Thursday plays host to "Porn Idol", a strip competition for men and women previously held at the Astoria, with £250 offered to the winner each week. The competition comprises several rounds, with £1,000 awarded to the season winner. It is preceded and followed by three rooms of pop.

Media coverage of Porn Idol resulted in Jeremy Joseph being banned from 10 Downing Street[14] by David Cameron's staff, having previously been invited to an event for leading figures in the gay community.


Fridays used to be private hire nights where events like Gatecrasher and Euphoria would make guest appearances. Since being taken over by the G-A-Y brand, Heaven hosts "Camp Attack", which was the event held at the former home of G-A-Y, the Astoria theatre. [3]


Saturday night events tend to feature a live performance (see list of previous performers above).


Heaven is located in several railway arches under the concourse of Charing Cross station. The main access to the venue is through an entrance in The Arches Shopping off Villiers Street, down a short stairway. In 1998 the club closed for several months for a refurbishment, which included the purchase of an additional arch and subsequent expansion.

The club is split into several areas, each with a separate sound system / DJ.

Main Floor[edit]

The main floor is the largest space in the venue and occupies a full height arch, with the stage used for performances and a large dance floor. There are two bars in this area, as well as the main cloakrooms.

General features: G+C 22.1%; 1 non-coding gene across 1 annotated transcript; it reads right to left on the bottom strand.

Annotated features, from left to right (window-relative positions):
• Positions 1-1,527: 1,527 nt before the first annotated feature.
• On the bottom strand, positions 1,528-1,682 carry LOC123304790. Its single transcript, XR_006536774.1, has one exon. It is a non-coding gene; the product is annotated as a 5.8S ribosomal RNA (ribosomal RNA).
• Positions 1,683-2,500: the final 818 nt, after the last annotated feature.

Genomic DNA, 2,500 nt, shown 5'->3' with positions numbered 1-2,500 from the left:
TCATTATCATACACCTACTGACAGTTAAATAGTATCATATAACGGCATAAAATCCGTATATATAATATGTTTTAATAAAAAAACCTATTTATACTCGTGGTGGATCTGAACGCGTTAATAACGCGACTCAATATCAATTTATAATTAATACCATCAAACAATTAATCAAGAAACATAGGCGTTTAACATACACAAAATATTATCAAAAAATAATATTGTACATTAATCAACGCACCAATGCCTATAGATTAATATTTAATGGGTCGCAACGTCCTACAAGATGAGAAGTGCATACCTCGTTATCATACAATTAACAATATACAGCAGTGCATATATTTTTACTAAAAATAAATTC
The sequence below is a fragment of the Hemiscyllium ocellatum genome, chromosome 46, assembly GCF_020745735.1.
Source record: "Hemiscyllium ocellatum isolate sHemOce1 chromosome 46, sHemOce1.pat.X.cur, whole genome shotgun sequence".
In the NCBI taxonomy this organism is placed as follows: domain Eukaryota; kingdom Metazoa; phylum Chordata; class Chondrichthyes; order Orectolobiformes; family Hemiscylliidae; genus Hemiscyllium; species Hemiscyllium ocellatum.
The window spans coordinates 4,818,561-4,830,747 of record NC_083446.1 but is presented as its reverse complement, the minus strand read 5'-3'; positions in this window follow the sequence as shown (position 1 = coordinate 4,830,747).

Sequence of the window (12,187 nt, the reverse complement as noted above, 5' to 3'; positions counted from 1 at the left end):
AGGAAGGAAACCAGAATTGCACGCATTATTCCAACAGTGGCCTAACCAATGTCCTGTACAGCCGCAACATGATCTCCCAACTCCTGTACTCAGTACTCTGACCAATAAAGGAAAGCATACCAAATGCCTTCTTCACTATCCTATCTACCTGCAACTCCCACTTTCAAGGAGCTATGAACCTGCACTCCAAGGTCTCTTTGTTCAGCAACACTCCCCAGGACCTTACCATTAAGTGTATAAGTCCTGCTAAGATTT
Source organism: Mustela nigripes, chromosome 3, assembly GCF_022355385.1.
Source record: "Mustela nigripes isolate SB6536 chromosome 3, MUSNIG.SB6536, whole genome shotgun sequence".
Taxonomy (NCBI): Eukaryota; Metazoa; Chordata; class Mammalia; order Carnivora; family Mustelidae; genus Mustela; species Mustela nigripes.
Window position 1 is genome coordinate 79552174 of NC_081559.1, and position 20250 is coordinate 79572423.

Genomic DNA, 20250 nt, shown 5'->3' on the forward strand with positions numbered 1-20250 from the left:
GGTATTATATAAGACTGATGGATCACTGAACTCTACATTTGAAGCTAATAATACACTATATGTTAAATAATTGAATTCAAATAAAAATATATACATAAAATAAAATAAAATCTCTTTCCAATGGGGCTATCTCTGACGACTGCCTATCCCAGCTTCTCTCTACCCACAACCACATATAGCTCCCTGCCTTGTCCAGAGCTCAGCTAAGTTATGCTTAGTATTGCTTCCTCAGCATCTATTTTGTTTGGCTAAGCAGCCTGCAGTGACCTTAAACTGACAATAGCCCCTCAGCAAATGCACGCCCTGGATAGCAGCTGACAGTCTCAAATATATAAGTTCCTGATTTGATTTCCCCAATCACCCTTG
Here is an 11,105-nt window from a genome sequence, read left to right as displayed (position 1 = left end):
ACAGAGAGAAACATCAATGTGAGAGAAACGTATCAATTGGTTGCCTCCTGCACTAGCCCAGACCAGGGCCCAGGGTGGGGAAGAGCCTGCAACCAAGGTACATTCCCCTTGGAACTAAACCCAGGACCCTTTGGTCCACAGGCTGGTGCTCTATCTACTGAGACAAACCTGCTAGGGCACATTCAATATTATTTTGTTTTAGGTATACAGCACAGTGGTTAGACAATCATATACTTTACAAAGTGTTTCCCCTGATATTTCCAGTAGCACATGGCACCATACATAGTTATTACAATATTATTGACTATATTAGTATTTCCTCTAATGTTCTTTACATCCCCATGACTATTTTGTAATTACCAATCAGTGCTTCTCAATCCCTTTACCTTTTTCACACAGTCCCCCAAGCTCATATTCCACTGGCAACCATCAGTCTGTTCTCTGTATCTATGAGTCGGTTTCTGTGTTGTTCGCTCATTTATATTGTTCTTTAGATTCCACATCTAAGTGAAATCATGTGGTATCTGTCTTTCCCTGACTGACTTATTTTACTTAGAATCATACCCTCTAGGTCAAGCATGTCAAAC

Star Bar[edit]

The Star Bar is above the large bar of the main floor and as such is half the height of the main floor. There are two bars in this room.

Balcony Bar[edit]

This small room is directly above the rear bar of the main floor.

Stage Bar[edit]

The Soundshaft is a smaller room adjacent to the stage on the main floor. Access is via a door on the main stage, or through the Games Room. This room has been open since Heaven opened and has operated as a separate club, under many names, such as Sherbet, The Island, The Eagle, Troll. When it is used as a separate venue, it uses a separate entrance off Hungerford Lane.

Departure Lounge[edit]

The Departure Lounge opened after the 1998 refurbishment. It is accessed from the rear of the main floor. It was originally marketed as a VIP area with a private entrance.


Virgin Group[edit]

In 1982, Heaven was acquired from Norman, the founder, by Richard Branson's Virgin Group. Branson was one of the first to identify the burgeoning 'pink pound' and saw the club as an investment opportunity, Branson reported in his autobiography that the £500,000 used to purchase Heaven were financed by the brewery supplying drinks to the venue.


Virgin sold the club in 2003 to a consortium which comprised Paul Savory, original club manager David Inches, and Pure Group [4] owner Jeremy Millins.


On 22 September 2008, Heaven was purchased by the MAMA Group through its jointly owned subsidiary company G-A-Y Ltd[15]


MAMA group was purchased by HMV Group plc on 23 December 2009.

Jeremy Joseph[edit]

Jeremy Joseph acquired the outstanding shares in G-A-Y Ltd – and with it the Heaven venue – from HMV's administrators in mid-January 2013.[16]

See also[edit]


External links[edit]

Coordinates: 51°30′28″N 0°07′28″W / 51.5079°N 0.1245°W / 51.5079; -0.1245